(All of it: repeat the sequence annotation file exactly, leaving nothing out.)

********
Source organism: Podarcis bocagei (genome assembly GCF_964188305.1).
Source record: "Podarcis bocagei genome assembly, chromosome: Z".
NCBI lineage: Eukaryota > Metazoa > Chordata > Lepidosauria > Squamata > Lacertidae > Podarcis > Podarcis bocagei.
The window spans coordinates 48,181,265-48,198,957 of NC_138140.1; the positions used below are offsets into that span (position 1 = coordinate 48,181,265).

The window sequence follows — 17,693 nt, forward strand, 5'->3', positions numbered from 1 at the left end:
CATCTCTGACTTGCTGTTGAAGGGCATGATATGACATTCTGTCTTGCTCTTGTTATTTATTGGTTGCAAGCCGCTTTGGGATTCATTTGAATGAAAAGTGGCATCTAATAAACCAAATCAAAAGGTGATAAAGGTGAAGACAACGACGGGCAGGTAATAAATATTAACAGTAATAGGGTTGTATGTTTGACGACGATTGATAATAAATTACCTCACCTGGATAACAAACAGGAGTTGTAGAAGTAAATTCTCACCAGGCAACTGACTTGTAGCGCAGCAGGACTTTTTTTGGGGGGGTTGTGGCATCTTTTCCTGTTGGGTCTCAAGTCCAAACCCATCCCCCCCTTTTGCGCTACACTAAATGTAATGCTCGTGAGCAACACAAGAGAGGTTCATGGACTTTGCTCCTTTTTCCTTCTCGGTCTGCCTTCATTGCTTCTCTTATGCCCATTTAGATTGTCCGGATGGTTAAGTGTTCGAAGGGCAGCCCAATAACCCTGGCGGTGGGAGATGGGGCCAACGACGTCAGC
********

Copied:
Source organism: Podarcis bocagei (genome assembly GCF_964188305.1).
Source record: "Podarcis bocagei genome assembly, chromosome: Z".
NCBI lineage: Eukaryota > Metazoa > Chordata > Lepidosauria > Squamata > Lacertidae > Podarcis > Podarcis bocagei.
The window spans coordinates 48,181,265-48,198,957 of NC_138140.1; the positions used below are offsets into that span (position 1 = coordinate 48,181,265).

The window sequence follows — 17,693 nt, forward strand, 5'->3', positions numbered from 1 at the left end:
CATCTCTGACTTGCTGTTGAAGGGCATGATATGACATTCTGTCTTGCTCTTGTTATTTATTGGTTGCAAGCCGCTTTGGGATTCATTTGAATGAAAAGTGGCATCTAATAAACCAAATCAAAAGGTGATAAAGGTGAAGACAACGACGGGCAGGTAATAAATATTAACAGTAATAGGGTTGTATGTTTGACGACGATTGATAATAAATTACCTCACCTGGATAACAAACAGGAGTTGTAGAAGTAAATTCTCACCAGGCAACTGACTTGTAGCGCAGCAGGACTTTTTTTGGGGGGGTTGTGGCATCTTTTCCTGTTGGGTCTCAAGTCCAAACCCATCCCCCCCTTTTGCGCTACACTAAATGTAATGCTCGTGAGCAACACAAGAGAGGTTCATGGACTTTGCTCCTTTTTCCTTCTCGGTCTGCCTTCATTGCTTCTCTTATGCCCATTTAGATTGTCCGGATGGTTAAGTGTTCGAAGGGCAGCCCAATAACCCTGGCGGTGGGAGATGGGGCCAACGACGTCAGC